Following the untimely death of his father Mufasa (James Earl Jones), young lion cub Simba (Donald Glover) must now grow up to be a king and save his people from treachery.
What Worked: Director Jon Favreau returns to the Disney universe with a remake of the classic tale “The Lion King”. The first thing that pops out about this movie is how gorgeous it looks. All of the beautiful landscapes of the pride lands looks exactly like the classic cartoon, except more realistic. All of our favorite characters are included, displaying uncanny realism. Outside of using living beings these are the most realistic looking animals in film history. In fact, it is almost impossible to tell the difference between these characters and real life. Most of our voice actors did a great job headlined by Donald Glover as Simba. Beyoncé lends her voice as Nala, and along with Scar (Chiwetel Ejiofor) the end product is spot on. The highlight of Lion King’s characters, however, are the dynamic duo of Timon (Billy Eichner) and Pumba (Seth Rogan). Allowing these two to improvise resulted in some of the films best moments. It was nice to see that Favreau expanded on some content from the original. Action scenes involving the hyenas that were included add great intrigue for fans of the cartoon. Finally, we get all of the classic songs from the original recreated for 2019. The cast chips in admirably led by Beyoncé and Glover.
What Didn’t Work: My main critique of The Lion King goes hand in hand with it’s greatest strength. Our computer generated characters are breathtaking throughout. Unfortunately, when our characters are talking to one another the mouth movements and expressions look strange. Because animals cannot laugh or talk the filmmakers have no reference as to how this would look in real life. I understand the struggle but the final product looks a little awkward. I was a fan of almost all of the movie’s voice actors except for John Oliver’s Zazu. Zazu is obviously meant to be an annoying character that is seen as being too parental of Simba. This iteration misses the mark of making him even slightly likable by the credits. It also would have been nice to see Favreau take a few more chances when the opportunity presented itself. This new product is practically a straight remake of the original. Other than a few added scenes and a couple musical tweaks viewers will not have many surprises in store for them.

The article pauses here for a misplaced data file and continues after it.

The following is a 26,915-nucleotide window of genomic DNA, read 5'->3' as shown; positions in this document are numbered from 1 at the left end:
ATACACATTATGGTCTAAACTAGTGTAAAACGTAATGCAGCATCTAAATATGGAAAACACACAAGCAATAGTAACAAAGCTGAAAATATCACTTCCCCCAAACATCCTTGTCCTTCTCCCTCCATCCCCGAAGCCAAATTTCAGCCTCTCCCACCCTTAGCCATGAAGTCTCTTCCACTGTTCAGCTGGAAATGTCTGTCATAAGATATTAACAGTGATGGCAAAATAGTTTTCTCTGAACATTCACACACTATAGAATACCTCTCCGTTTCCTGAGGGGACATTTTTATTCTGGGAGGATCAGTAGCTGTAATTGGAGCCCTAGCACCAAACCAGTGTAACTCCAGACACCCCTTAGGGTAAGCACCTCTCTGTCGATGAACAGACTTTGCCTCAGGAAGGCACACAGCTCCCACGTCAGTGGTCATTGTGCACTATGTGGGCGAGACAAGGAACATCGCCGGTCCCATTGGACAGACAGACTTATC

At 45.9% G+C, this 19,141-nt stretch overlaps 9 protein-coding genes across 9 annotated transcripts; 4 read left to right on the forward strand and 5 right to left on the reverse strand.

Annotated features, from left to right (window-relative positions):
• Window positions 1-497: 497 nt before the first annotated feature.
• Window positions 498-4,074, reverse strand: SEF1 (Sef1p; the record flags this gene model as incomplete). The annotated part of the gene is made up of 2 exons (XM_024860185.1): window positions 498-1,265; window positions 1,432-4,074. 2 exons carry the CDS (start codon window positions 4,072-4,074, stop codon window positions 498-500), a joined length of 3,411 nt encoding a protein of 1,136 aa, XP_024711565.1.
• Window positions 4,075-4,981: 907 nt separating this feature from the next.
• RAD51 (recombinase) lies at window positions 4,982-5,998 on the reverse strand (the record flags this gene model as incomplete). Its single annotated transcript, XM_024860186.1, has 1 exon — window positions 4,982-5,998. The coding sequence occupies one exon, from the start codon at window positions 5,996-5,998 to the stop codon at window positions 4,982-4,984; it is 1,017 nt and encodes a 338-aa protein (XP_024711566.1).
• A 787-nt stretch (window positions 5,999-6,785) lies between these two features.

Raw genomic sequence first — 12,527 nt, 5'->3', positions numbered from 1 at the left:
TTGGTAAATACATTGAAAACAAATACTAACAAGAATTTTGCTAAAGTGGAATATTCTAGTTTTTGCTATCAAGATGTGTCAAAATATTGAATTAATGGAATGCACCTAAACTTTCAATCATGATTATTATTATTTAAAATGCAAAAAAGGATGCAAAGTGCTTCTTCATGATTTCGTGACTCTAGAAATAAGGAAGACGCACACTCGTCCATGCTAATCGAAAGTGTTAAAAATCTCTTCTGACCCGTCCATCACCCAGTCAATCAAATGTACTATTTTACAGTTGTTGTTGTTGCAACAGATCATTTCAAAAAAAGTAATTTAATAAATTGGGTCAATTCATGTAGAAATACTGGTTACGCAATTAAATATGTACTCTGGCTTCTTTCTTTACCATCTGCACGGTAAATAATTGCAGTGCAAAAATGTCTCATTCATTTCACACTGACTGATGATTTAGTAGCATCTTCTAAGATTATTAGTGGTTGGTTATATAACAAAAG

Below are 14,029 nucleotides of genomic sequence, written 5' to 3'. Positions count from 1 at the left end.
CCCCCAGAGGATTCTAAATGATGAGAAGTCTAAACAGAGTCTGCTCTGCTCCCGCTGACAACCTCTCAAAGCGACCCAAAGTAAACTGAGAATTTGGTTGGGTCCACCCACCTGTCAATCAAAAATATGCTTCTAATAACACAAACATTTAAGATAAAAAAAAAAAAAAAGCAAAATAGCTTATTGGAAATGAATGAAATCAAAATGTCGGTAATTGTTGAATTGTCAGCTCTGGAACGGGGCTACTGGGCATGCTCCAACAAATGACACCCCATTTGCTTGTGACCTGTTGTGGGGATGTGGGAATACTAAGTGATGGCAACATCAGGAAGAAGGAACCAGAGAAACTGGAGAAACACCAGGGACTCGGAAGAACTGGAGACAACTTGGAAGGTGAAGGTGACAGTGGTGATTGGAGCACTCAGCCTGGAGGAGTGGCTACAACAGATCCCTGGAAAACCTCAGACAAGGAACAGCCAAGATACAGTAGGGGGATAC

Overall: This realistic reimagining of the Disney classic is a great addition to their extensive catalog. Although it doesn’t offer too many new elements to the original story, it still entertains from beginning to end. Timon and Pumba steal the show, providing great musical and comedic moments. The animals themselves look amazing, and viewers begin to question if we are even looking at computer-animated characters. For children being introduced to this story you may want to refer to the original cartoon first. It was slightly shorter while still delivering the message of how to become great. Big fans of the original will enjoy this reimagining for providing a new sleek look to a classic tale. One major critique, however, may be due to it’s vast similarities to the original. Minor complaints aside, however, Disney strikes again with another blockbuster hit that families will enjoy thoroughly.